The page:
"It would haunt you endlessly," Kakashi said tightly. "Look what her death did to you the first time around."

"It taught me the hard truth of reality." Obito curled his hands into fists. "And I'm better off for it."

Kakashi looked at him, something approaching sadness on his shadowed face. "No. No, you're not."

Of all the people to lecture him on the merits of his choices. Kakashi, who had been the one to use the jutsu—the jutsu Obito had helped him complete—to kill Rin. Kakashi should have known better than anyone why Obito couldn't stand to live in a world of lies, why Obito had to do this.

Obito stopped pacing. He turned to face Kakashi, still standing silent against the side of the wall.

"You can't stop me."

Kakashi looked at him evenly. "I don't need to. You'll stop yourself, Obito." He stared at him, as though daring Obito to deny it.

Obito gritted his teeth. "You know, Kakashi, I noticed how you were acting earlier. Or, rather, how you weren't acting at all. In light of your little smiles and joking banter, your vow to never 'abandon your comrades' is ringing rather hollow."

Kakashi tensed. "And is that so wrong? Can't I be happy, for once? Rin is dead. Minato is dead. Kushina is dead. But here, they're not." He hesitated. "And you weren't completely acting either, Obito," he said with conviction.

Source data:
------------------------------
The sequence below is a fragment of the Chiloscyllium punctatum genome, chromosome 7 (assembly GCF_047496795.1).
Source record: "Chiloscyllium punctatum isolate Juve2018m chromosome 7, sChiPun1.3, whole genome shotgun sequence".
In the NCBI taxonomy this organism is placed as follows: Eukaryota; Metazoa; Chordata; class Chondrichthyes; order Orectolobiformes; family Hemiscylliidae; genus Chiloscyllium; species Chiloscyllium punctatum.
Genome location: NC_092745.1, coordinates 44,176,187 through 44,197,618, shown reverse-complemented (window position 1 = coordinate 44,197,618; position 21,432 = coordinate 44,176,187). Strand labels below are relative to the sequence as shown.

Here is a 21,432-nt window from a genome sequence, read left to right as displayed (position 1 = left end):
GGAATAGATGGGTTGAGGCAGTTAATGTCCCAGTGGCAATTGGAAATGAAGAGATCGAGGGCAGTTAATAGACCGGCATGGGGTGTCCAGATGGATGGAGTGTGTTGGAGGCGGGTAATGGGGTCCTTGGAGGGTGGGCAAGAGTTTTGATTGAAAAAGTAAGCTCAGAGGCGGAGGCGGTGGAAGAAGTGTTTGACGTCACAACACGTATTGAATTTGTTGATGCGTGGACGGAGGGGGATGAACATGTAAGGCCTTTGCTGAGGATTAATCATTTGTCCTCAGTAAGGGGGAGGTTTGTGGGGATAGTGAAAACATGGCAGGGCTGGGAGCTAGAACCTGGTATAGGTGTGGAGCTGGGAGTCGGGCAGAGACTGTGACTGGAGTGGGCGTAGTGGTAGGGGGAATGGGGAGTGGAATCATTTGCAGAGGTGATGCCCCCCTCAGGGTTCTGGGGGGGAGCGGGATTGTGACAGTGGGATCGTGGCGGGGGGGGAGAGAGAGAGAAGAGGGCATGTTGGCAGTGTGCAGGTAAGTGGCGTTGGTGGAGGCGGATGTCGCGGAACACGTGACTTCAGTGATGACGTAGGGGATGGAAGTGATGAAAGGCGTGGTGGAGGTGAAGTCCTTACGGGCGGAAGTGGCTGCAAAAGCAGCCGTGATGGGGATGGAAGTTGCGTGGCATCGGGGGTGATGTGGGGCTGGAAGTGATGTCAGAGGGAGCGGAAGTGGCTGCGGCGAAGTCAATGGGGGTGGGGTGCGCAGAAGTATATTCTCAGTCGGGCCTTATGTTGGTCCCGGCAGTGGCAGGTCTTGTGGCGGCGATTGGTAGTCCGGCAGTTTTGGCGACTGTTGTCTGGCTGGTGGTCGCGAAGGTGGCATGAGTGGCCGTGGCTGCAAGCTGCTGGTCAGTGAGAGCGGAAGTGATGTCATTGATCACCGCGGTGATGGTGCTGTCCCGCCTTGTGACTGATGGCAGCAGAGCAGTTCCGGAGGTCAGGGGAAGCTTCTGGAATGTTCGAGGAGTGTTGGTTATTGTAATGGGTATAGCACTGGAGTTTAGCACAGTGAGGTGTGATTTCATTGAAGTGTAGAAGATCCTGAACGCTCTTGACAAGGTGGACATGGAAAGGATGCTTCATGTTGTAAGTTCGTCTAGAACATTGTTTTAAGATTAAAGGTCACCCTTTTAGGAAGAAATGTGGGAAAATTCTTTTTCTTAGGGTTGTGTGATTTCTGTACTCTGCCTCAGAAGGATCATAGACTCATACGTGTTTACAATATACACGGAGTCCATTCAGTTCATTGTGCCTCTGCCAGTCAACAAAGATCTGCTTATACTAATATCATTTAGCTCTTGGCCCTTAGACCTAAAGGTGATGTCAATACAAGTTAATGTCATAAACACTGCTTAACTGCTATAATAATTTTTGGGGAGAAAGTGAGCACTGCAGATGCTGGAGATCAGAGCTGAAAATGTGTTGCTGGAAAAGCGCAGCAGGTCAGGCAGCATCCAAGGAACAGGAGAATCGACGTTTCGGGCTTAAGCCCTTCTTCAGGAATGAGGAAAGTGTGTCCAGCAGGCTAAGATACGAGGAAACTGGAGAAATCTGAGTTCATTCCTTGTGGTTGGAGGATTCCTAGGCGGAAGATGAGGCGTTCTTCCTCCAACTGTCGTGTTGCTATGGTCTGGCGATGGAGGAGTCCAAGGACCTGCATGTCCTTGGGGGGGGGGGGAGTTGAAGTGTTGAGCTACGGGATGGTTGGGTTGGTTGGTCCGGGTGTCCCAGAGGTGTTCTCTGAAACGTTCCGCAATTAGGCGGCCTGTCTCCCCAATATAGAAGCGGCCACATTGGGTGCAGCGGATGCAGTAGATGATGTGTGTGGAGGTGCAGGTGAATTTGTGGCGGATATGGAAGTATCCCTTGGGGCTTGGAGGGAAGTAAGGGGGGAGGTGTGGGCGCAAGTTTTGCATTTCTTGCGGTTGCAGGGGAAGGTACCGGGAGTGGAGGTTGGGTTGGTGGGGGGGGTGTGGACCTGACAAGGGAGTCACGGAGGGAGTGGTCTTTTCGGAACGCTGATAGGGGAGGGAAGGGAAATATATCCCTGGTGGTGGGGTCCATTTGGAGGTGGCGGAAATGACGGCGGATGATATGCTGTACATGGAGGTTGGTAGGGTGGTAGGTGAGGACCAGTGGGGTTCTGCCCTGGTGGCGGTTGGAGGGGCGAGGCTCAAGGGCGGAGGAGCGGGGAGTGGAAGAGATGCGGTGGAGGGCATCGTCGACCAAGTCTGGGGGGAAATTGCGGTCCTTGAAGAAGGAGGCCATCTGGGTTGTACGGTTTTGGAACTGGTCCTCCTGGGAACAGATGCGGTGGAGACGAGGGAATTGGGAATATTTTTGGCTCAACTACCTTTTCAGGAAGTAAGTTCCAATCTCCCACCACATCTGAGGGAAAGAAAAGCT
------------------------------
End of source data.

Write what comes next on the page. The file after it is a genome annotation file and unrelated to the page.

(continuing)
"With Infinite Tsukuyomi, you can have all of this, and more," Obito repeated, angry. "And it would be exactly the same, but better. Happier." He ran a hand through his hair, frustration mixing with a rapidly souring temper as he paced around. Kakashi, more than anyone else, Obito wanted to make understand. "As long as I'm trapped here in this useless child's body, I can't regain my Rinnegan. I can't complete the Eye of the Moon Plan. Madara can't complete the Eye of the Moon Plan. Everything, everything, will have been for nothing."

He spun around to glare Kakashi down, expecting stubbornly set shoulders and hard eyes.

Instead, Kakashi was frozen and wide-eyed.

Obito paused, wary.

Kakashi stood up straighter.

"Maybe… maybe we shouldn't return, after all," he breathed.

Obito froze.